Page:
Official disputes account of attempted suicide by inmate

Official disputes account of attempted suicide by inmate

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JACKSON, Miss. (AP) — A top official in the Mississippi prison system says an attorney's account that an inmate recently attempted suicide by hanging is “completely untrue.”

Jeworski Mallett said in court papers filed Sunday that an inmate in the Mississippi State Penitentiary on Friday made “a makeshift pull-up exercise device out of what appeared to be shredded bed linens.”

Mallett is acting deputy commissioner of institutions for the Mississippi Department of Corrections. He wrote that he was at Parchman on Friday and he and other employees took down the exercise device.

“This incident was not an attempted suicide,” Mallett wrote. “To my knowledge, there were no attempted suicides that occurred on January 31, 2020, as alleged by plaintiffs.”

Casey L. Austin is one of the attorneys representing inmates in a federal lawsuit against Mississippi over conditions in the state's prisons, which have been shaken by violence in recent weeks. The lawsuit is funded by Team Roc, a philanthropic group connected to entertainment mogul Jay-Z's company, Roc Nation.

In court papers Saturday, Austin wrote that he was inside Parchman to interview inmates Friday.

“At approximately 2:00 p.m., I heard a Mississippi State Trooper tell the Unit 29 lobby Correctional Officer that he had just ‘cut one down,’” Austin wrote. “He then explained to Correctional Officer that he had cut down an inmate who had tried to hang himself in his cell.”

The trooper also said he had taken pictures of the incident and sent them to a captain, Austin wrote. An ambulance arrived about 15 minutes later, the attorney wrote.

Department of Corrections spokeswoman Grace Simmons Fisher told The Associated Press on Saturday that the department was "investigating those statements” by Austin.

Mallett's court statement filed Sunday did not mention an ambulance. Neither Mallett nor Austin identified the inmate.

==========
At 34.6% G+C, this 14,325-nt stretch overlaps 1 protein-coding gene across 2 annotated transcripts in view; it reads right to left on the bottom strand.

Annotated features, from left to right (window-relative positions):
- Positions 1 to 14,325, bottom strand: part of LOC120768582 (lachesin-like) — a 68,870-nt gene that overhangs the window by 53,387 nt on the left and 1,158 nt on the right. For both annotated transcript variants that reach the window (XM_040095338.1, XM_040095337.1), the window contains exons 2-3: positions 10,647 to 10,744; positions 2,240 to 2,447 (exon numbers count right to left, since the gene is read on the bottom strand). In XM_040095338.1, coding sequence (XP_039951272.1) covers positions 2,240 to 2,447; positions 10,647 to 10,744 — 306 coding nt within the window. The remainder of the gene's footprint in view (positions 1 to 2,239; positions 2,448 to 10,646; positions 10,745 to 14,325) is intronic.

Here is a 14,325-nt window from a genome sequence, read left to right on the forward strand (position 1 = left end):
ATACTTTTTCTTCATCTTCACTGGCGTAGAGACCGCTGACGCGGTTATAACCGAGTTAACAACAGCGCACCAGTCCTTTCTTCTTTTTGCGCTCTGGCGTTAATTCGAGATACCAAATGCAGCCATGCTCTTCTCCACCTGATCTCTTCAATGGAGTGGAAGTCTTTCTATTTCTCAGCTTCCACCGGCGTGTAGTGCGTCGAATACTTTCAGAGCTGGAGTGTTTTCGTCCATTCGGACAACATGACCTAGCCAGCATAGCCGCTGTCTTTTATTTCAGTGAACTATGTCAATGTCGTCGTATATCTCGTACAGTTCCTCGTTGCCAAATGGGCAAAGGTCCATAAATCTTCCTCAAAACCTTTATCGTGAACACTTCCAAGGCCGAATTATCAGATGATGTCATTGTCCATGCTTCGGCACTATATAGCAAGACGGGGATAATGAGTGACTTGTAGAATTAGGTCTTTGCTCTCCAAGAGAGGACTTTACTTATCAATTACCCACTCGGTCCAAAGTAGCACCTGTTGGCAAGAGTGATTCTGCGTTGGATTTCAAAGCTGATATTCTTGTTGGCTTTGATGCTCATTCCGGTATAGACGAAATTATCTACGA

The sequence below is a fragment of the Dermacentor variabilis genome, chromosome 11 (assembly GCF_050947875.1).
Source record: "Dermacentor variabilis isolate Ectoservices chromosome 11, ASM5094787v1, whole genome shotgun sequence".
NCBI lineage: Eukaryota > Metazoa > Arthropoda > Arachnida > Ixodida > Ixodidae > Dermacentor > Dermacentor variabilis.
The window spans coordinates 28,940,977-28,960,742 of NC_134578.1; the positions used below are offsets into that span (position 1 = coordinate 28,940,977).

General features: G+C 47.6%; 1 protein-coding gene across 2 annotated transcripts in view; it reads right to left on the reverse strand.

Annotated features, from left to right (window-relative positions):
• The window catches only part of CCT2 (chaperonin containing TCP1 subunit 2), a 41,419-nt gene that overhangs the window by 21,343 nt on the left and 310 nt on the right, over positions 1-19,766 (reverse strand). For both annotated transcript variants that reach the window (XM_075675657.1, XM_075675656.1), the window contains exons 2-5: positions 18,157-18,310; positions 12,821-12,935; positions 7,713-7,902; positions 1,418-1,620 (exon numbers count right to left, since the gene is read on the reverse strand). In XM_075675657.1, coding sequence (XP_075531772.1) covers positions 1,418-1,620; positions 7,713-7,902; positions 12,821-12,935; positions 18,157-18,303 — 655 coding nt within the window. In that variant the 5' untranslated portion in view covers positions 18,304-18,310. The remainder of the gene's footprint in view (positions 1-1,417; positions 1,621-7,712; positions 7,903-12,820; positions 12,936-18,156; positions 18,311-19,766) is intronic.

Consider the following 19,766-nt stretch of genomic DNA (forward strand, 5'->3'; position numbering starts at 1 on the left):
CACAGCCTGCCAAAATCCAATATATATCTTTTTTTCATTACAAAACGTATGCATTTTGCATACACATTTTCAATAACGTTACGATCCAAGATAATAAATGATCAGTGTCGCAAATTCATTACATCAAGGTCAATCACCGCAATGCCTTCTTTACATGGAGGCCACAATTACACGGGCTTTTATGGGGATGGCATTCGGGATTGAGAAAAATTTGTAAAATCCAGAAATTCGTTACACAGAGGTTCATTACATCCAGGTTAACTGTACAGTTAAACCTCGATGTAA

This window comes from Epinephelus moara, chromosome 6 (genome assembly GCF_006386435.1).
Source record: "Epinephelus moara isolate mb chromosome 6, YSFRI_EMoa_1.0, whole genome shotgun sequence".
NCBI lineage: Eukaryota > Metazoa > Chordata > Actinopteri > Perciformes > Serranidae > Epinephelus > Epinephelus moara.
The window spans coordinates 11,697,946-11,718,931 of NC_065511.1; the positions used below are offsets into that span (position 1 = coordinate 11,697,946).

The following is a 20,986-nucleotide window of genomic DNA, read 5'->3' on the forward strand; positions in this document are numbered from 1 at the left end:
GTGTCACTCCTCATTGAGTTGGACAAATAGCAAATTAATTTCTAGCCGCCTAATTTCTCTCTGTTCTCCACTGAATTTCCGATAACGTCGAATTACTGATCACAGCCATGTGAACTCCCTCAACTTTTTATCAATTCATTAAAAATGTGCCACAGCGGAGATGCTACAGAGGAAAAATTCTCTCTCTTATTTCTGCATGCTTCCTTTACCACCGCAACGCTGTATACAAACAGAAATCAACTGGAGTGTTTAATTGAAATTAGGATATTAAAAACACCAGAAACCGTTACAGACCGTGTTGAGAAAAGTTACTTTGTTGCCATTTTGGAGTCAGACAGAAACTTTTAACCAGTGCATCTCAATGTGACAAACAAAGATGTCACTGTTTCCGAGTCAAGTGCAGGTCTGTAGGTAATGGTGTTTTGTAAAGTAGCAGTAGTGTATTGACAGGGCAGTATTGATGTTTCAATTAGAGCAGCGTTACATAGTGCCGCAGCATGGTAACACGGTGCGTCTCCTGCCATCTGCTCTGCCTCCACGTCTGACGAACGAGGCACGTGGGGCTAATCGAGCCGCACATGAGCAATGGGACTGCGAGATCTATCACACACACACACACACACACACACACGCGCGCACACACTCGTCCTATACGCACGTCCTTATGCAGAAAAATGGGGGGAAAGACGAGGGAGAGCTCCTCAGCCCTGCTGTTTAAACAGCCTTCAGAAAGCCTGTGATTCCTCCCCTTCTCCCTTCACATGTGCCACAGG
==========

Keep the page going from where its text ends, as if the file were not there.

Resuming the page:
At least 15 inmates have died in Mississippi prisons since late December, most of them at Parchman. Many of them were killed in outbursts of violence. Two inmates died by hanging, and prison officials said one of those was alone in a cell with the lock jammed from the inside. A Department of Corrections statement said the other hanging appeared to be a suicide.

Violence is a recurring problem in Mississippi prisons, where many jobs for guards are unfilled. Health department inspections also show Parchman has longstanding problems with broken sinks and toilets in cells, holes in cell walls, widespread mold and mildew in showers and sanitation problems in kitchens.

More than 30 Parchman inmates are plaintiffs in the federal lawsuit that says understaffed prisons are “plagued by violence” and inmates are forced to live in decrepit and dangerous conditions.

Gov. Tate Reeves said in his State of the State speech Jan. 27 that he has told the Department of Corrections to take steps to shut down Parchman's Unit 29, but the department has not said how long that will take.

The department's interim commissioner, Tommy Taylor, said after Reeves' speech that inmates in Unit 29 have clean water to drink and warm water for showers. He said some inmates had not been allowed to shower for several days while prisons were on lockdown because of the violence. He said those no longer on lockdown have had a chance to shower and have been given new clothes.

Taylor also said toilets have been repaired, and crews are patching holes that allowed rain into buildings. He said workers are also repairing problems with electrical systems and heating.

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